January 2008 Crohn's Ileitis
Currently trying...
Enteral Nutrition, Omega-3 (Flax Oil and Fish Oil), VSL#3, Vitamin E, Folic Acid, Psyllium


pb4
Elite Member


Date Joined Feb 2004
Total Posts : 20576
   Posted 5/19/2008 3:29 PM (GMT -7)   
Note the date...

Submitted 12 April 2007 ; accepted in final form 18 December 2007


ABSTRACT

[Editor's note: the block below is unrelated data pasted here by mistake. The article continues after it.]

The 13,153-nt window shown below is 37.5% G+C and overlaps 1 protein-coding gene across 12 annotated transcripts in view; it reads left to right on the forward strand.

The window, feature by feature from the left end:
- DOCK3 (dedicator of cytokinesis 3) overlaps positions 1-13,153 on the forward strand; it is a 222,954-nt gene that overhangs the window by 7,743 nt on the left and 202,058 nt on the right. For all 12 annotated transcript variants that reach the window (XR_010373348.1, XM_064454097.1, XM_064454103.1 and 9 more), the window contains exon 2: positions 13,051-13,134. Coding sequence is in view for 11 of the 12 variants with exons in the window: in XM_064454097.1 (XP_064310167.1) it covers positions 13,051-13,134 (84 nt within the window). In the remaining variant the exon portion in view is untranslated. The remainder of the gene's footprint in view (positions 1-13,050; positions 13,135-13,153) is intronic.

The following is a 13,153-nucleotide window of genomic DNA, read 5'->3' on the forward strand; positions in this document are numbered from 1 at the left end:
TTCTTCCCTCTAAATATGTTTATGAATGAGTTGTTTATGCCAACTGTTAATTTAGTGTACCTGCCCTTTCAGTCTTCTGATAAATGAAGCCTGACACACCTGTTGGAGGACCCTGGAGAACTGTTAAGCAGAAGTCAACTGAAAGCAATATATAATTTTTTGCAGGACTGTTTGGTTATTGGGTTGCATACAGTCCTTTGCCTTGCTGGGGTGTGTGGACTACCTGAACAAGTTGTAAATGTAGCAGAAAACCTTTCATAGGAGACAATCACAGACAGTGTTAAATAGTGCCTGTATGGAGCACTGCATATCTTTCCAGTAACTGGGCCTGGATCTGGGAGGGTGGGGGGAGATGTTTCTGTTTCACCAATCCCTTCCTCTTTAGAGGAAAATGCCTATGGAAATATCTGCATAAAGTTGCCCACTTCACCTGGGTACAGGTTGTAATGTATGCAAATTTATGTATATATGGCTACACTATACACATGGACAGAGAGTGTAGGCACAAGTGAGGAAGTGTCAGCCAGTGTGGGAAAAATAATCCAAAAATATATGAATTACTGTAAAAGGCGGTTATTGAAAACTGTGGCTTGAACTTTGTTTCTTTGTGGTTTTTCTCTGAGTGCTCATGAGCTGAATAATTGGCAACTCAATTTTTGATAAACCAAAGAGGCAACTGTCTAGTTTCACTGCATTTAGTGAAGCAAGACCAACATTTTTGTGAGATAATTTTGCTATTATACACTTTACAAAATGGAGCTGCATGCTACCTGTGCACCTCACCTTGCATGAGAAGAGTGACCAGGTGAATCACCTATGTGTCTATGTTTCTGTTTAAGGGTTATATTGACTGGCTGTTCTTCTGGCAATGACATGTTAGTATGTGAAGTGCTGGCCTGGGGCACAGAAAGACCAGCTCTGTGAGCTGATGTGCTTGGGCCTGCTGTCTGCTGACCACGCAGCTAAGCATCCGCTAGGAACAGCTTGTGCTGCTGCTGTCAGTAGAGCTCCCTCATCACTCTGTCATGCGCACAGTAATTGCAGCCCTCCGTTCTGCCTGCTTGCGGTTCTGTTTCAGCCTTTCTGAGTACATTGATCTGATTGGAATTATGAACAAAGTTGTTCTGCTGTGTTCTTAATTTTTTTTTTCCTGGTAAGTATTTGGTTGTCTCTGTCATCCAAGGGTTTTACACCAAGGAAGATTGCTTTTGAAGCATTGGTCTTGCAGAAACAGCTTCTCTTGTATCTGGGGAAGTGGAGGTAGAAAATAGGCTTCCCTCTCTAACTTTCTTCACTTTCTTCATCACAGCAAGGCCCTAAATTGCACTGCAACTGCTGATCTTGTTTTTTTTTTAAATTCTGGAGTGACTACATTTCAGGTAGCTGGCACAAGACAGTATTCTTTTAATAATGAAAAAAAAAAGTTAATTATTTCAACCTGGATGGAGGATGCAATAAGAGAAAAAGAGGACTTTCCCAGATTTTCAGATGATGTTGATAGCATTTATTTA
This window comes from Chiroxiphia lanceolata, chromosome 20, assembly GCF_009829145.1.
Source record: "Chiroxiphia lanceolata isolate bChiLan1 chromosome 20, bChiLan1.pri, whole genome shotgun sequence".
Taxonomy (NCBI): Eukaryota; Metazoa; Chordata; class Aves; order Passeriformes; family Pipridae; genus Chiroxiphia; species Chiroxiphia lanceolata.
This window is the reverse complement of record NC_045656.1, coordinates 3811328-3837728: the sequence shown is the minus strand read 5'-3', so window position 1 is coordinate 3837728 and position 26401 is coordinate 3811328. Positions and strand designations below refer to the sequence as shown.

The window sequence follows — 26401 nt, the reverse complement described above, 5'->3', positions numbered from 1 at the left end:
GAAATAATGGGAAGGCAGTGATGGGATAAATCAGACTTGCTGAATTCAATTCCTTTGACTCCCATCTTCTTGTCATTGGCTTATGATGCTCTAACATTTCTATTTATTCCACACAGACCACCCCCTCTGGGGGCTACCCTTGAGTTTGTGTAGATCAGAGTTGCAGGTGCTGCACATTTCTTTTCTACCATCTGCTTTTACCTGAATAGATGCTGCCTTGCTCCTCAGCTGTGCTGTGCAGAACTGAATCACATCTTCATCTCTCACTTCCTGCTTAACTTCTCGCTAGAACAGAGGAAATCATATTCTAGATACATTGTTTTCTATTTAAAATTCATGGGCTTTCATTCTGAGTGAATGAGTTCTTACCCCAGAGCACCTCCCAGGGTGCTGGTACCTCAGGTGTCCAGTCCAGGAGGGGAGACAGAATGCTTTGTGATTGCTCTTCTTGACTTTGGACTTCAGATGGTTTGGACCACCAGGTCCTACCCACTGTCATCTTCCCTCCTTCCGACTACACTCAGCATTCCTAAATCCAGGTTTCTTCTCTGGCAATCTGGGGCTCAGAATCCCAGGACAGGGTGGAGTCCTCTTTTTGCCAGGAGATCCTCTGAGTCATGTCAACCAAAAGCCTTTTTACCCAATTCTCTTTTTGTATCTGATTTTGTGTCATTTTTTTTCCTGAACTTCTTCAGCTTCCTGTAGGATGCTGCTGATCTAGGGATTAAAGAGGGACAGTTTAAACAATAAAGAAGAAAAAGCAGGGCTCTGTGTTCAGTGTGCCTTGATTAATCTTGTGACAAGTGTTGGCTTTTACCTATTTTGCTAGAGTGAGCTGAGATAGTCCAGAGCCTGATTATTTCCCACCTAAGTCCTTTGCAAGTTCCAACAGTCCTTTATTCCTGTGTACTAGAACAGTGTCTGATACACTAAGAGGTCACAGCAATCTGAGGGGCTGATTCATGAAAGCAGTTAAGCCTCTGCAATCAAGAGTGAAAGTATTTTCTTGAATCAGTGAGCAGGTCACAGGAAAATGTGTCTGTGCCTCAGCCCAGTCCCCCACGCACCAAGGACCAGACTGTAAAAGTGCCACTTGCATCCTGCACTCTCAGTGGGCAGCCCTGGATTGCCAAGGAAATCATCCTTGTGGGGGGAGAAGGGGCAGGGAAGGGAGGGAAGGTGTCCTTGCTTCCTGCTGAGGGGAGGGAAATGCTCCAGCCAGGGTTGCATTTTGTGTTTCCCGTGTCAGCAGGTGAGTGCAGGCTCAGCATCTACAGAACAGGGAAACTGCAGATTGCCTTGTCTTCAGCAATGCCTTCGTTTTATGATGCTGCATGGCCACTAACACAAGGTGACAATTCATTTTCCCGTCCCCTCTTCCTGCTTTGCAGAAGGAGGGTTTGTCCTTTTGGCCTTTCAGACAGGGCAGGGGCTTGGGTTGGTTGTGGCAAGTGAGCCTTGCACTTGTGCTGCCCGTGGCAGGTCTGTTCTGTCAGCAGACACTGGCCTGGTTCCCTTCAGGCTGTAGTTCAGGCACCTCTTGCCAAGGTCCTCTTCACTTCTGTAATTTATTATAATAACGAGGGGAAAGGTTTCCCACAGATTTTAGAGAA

Junctional adhesion molecule (JAM) is involved in tight junction (TJ) formation in epithelial cells. Three JAMs (A, B, and C) are expressed in rat hepatocytes, but only rat JAM-A is present in polarized WIF-B cells, a rat-human hepatic line. We used knockdown (KD) and overexpression in WIF-B cells to determine the role of JAM-A in the development of hepatic polarity. Expression of rat JAM-A short hairpin RNA resulted in 50% KD of JAM-A and substantial loss of hepatic polarity, as measured by the absence of apical cysts formed by adjacent cells and sealed by TJ belts. When inhibitory RNA-resistant human JAM-A (huWT) was expressed in KD cells, hepatic polarity was restored. In contrast, expression of JAM-A that either lacked its PDZ-binding motif (huC-term) or harbored a point mutation (T273A) did not complement, indicating that multiple sites within JAM-A's cytoplasmic tail are required for the development of hepatic polarity. Overexpression of huWT in normal WIF-B cells unexpectedly blocked WIF-B maturation to the hepatic phenotype, as did expression of three huJAM-A constructs with single point mutations in putative phosphorylation sites. In contrast, huC-term was without effect, and the T273A mutant only partially blocked maturation. Our results show that JAM-A is essential for the development of polarity in cultured hepatic cells via its possible phosphorylation and recruitment of relevant PDZ proteins and that hepatic polarity is achieved within a narrow range of JAM-A expression levels. Importantly, formation/maintenance of TJs and the apical domain in hepatic cells are linked, unlike simple epithelia.